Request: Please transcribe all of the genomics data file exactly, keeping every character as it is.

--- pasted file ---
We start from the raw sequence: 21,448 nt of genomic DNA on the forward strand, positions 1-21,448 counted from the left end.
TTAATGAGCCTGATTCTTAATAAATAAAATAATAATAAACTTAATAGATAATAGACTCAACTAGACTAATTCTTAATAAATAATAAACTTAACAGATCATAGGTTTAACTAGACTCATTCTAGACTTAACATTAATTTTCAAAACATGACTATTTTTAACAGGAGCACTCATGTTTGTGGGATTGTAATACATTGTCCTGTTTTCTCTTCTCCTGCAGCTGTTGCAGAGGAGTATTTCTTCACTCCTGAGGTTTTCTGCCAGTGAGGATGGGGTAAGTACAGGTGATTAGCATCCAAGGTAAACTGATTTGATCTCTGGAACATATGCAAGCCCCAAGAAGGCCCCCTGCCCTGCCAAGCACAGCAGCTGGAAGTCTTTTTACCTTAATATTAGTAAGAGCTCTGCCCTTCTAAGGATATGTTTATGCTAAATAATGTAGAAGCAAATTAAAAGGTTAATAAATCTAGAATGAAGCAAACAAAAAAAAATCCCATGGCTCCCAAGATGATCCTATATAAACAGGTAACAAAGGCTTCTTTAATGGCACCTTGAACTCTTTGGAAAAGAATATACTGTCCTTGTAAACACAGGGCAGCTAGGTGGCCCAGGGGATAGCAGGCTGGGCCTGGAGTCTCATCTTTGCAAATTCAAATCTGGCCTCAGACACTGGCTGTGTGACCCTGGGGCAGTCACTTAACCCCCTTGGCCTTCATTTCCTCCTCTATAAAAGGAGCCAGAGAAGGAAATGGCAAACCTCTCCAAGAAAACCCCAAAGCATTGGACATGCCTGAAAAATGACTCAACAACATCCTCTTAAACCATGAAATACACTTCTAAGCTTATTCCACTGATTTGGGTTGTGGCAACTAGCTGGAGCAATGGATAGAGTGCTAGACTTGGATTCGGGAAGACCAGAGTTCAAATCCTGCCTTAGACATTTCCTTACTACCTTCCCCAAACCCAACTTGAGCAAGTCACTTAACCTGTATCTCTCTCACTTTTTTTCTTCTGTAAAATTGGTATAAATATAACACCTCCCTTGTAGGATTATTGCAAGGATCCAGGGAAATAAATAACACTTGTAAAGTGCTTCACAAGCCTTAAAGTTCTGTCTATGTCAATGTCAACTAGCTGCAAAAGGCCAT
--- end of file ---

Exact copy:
We start from the raw sequence: 21,448 nt of genomic DNA on the forward strand, positions 1-21,448 counted from the left end.
TTAATGAGCCTGATTCTTAATAAATAAAATAATAATAAACTTAATAGATAATAGACTCAACTAGACTAATTCTTAATAAATAATAAACTTAACAGATCATAGGTTTAACTAGACTCATTCTAGACTTAACATTAATTTTCAAAACATGACTATTTTTAACAGGAGCACTCATGTTTGTGGGATTGTAATACATTGTCCTGTTTTCTCTTCTCCTGCAGCTGTTGCAGAGGAGTATTTCTTCACTCCTGAGGTTTTCTGCCAGTGAGGATGGGGTAAGTACAGGTGATTAGCATCCAAGGTAAACTGATTTGATCTCTGGAACATATGCAAGCCCCAAGAAGGCCCCCTGCCCTGCCAAGCACAGCAGCTGGAAGTCTTTTTACCTTAATATTAGTAAGAGCTCTGCCCTTCTAAGGATATGTTTATGCTAAATAATGTAGAAGCAAATTAAAAGGTTAATAAATCTAGAATGAAGCAAACAAAAAAAAATCCCATGGCTCCCAAGATGATCCTATATAAACAGGTAACAAAGGCTTCTTTAATGGCACCTTGAACTCTTTGGAAAAGAATATACTGTCCTTGTAAACACAGGGCAGCTAGGTGGCCCAGGGGATAGCAGGCTGGGCCTGGAGTCTCATCTTTGCAAATTCAAATCTGGCCTCAGACACTGGCTGTGTGACCCTGGGGCAGTCACTTAACCCCCTTGGCCTTCATTTCCTCCTCTATAAAAGGAGCCAGAGAAGGAAATGGCAAACCTCTCCAAGAAAACCCCAAAGCATTGGACATGCCTGAAAAATGACTCAACAACATCCTCTTAAACCATGAAATACACTTCTAAGCTTATTCCACTGATTTGGGTTGTGGCAACTAGCTGGAGCAATGGATAGAGTGCTAGACTTGGATTCGGGAAGACCAGAGTTCAAATCCTGCCTTAGACATTTCCTTACTACCTTCCCCAAACCCAACTTGAGCAAGTCACTTAACCTGTATCTCTCTCACTTTTTTTCTTCTGTAAAATTGGTATAAATATAACACCTCCCTTGTAGGATTATTGCAAGGATCCAGGGAAATAAATAACACTTGTAAAGTGCTTCACAAGCCTTAAAGTTCTGTCTATGTCAATGTCAACTAGCTGCAAAAGGCCAT